"A common type of heartburn medication called proton pump inhibitors (PPIs) seem to be linked with increased risk of chronic kidney disease, two new studies suggest.
Prilosec, Nexium and Prevacid belong to this class of drugs, which tr"...
CellCept Patient Information including How Should I Take
In this Article
- What is mycophenolate mofetil (CellCept)?
- What are the possible side effects of mycophenolate mofetil (CellCept)?
- What is the most important information I should know about mycophenolate mofetil (CellCept)?
- What should I discuss with my healthcare provider before using mycophenolate mofetil (CellCept)?
- How should I use mycophenolate mofetil (CellCept)?
- What happens if I miss a dose (CellCept)?
- What happens if I overdose (CellCept)?
- What should I avoid while using mycophenolate mofetil (CellCept)?
- What other drugs will affect mycophenolate mofetil (CellCept)?
- Where can I get more information?
What should I discuss with my healthcare provider before using mycophenolate mofetil (CellCept)?
You should not use this medication if you are allergic to mycophenolate mofetil, mycophenolic acid (Myfortic), or to an ingredient called Polysorbate 80.
To make this medication is safe for you, tell your doctor if you have any of these conditions:
- a stomach ulcer or other disorder of your stomach or intestines;
- kidney disease;
- a viral, bacterial, or fungal infection; or
- Lesch-Nyhan and Kelley-Seegmiller syndrome.
FDA pregnancy category D. Do not use mycophenolate mofetil if you are pregnant. It could harm the unborn baby, especially if used during the first trimester of pregnancy. Tell your doctor right away if you become pregnant.
If you are a woman of child-bearing potential, you will be required to start using two forms of birth control 4 weeks before the start of your treatment with mycophenolate mofetil. You will also need to have a negative pregnancy test within 1 week before treatment.
Unless you have been in menopause for at least 12 months in a row, you are considered to be of child-bearing potential. Adolescent girls who have entered puberty are also considered to be of child-bearing potential, even if not yet sexually active.
Mycophenolate mofetil can make birth control pills less effective. Use two non-hormone forms of birth control (such as a condom, diaphragm, spermicide) to prevent pregnancy before and during your treatment with mycophenolate mofetil, and for at least 6 weeks after your treatment ends.
Although mycophenolate mofetil can cause harm to an unborn baby, not treating the mother after a transplant could pose a greater risk to the mother's health. Mycophenolate mofetil is sometimes given to pregnant women who are unable to take other needed transplant medications. Your doctor will decide whether you should receive this medication.
It is not known whether mycophenolate mofetil passes into breast milk or if it could harm a nursing baby. Do not use this medication without telling your doctor if you are breast-feeding a baby.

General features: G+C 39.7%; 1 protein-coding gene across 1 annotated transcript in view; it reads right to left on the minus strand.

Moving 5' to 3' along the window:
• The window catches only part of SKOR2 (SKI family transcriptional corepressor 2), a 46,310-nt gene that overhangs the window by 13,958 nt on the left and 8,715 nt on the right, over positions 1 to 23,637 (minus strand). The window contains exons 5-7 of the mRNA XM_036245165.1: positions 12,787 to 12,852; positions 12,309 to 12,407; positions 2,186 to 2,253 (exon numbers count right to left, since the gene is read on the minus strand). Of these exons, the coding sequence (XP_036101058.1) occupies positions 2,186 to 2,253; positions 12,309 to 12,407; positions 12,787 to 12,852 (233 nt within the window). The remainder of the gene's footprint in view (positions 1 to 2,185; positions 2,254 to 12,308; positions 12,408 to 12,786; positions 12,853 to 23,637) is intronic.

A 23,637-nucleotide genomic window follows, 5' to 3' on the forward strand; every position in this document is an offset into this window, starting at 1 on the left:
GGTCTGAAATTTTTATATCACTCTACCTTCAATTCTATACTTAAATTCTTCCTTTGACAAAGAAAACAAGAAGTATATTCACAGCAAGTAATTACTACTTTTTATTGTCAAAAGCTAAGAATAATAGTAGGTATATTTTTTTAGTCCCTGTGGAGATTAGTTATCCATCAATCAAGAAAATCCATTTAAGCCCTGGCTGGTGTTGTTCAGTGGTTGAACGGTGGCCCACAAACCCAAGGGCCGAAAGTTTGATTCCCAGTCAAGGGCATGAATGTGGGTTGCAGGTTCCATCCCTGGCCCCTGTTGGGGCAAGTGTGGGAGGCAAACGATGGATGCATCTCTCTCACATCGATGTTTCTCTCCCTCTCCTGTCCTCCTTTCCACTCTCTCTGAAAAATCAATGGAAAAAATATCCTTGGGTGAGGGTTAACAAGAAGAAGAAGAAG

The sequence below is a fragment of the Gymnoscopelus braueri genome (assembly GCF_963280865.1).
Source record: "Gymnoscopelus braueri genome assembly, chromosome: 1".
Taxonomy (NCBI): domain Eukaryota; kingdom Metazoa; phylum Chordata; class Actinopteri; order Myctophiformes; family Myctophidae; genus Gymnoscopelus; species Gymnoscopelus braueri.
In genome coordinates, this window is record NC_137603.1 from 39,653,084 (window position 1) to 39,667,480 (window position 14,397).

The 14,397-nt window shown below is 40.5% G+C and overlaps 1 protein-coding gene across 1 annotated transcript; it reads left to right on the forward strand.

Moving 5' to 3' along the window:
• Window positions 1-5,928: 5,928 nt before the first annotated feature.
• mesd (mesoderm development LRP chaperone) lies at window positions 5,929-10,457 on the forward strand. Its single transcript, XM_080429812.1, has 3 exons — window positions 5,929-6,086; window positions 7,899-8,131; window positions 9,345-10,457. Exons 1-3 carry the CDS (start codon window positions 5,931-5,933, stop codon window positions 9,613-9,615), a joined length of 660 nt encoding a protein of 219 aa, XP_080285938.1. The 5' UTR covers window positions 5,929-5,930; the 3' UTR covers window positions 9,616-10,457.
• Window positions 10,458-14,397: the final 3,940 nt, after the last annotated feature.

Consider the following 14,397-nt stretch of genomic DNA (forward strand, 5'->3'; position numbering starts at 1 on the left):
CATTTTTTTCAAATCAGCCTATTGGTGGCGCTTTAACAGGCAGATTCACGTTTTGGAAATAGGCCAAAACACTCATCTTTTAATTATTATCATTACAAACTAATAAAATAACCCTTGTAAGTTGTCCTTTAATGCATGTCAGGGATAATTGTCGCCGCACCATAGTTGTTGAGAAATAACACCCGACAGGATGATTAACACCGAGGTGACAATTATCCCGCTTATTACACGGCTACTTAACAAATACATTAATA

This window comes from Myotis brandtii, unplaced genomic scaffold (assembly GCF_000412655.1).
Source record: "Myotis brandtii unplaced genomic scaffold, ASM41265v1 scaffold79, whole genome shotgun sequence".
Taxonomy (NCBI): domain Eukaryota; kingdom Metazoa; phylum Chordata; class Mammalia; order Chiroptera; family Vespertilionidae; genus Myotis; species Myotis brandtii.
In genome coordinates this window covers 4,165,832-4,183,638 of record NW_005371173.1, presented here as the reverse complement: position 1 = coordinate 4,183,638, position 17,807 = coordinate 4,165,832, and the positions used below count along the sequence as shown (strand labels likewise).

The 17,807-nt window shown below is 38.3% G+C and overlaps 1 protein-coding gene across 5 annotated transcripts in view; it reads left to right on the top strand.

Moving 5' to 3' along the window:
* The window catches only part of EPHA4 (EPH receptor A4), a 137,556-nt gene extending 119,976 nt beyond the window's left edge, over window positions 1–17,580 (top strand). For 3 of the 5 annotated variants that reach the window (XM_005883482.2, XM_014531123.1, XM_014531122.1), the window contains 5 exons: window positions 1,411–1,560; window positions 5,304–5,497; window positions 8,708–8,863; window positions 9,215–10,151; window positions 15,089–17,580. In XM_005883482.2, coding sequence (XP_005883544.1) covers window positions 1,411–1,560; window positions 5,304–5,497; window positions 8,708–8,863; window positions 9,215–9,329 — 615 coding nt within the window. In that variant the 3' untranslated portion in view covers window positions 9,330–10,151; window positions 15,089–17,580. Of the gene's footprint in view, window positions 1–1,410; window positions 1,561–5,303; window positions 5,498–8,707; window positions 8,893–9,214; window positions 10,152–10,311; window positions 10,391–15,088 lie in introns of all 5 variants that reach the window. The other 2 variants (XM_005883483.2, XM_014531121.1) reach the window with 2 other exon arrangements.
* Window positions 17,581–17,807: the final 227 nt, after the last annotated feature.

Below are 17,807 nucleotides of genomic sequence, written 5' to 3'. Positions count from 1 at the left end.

The liquid form may contain phenylalanine. Talk to your doctor before using this form of mycophenolate mofetil if you have phenylketonuria (PKU).
How should I use mycophenolate mofetil (CellCept)?
Use exactly as prescribed by your doctor. Do not use in larger or smaller amounts or for longer than recommended. Follow the directions on your prescription label.
The injection form of this medication is injected into a vein through an IV. Mycophenolate mofetil must be given slowly, and the IV infusion can take at least 2 hours to complete.
Mycophenolate mofetil injection is usually given within 24 hours after your transplant. You may be given the injection for up to 14 days before you switch to the oral (pill) form of mycophenolate mofetil. The oral form is usually given twice a day. Follow your doctor's instructions.
Take oral mycophenolate mofetil on an empty stomach, at least 1 hour before or 2 hours after a meal.
Shake the oral suspension (liquid) well just before you measure a dose. Measure the liquid with a special dose-measuring spoon or medicine cup, not with a regular table spoon. If you do not have a dose-measuring device, ask your pharmacist for one.
Do not open the mycophenolate mofetil capsule or crush or chew a tablet. Do not use a pill that has been accidentally broken. The medicine from a crushed or broken pill can be dangerous if it gets in your eyes, mouth, or nose, or on your skin. If this occurs, wash your skin with soap and water or rinse your eyes with water. Ask your doctor or pharmacist how to safely handle and dispose of a broken tablet or capsule.
Mycophenolate mofetil can lower blood cells that help your body fight infections and help your blood to clot. This can make it easier for you to bleed from an injury or get sick from being around others who are ill. You may also have an increased risk of certain forms of cancer. Your blood may need to be tested on a weekly or monthly basis. Visit your doctor regularly.
If you need surgery, tell the surgeon ahead of time that you are using mycophenolate mofetil. You may need to stop using the medicine for a short time.
Store at room temperature away from moisture and heat. The liquid medicine may be stored at room temperature or in the refrigerator. Do not freeze. Throw away any unused liquid that is older than 60 days.
Additional CellCept Information
CellCept - User Reviews
CellCept User Reviews
Now you can gain knowledge and insight about a drug treatment with Patient Discussions.
Report Problems to the Food and Drug Administration
You are encouraged to report negative side effects of prescription drugs to the FDA. Visit the FDA MedWatch website or call 1-800-FDA-1088.
Find out what women really need.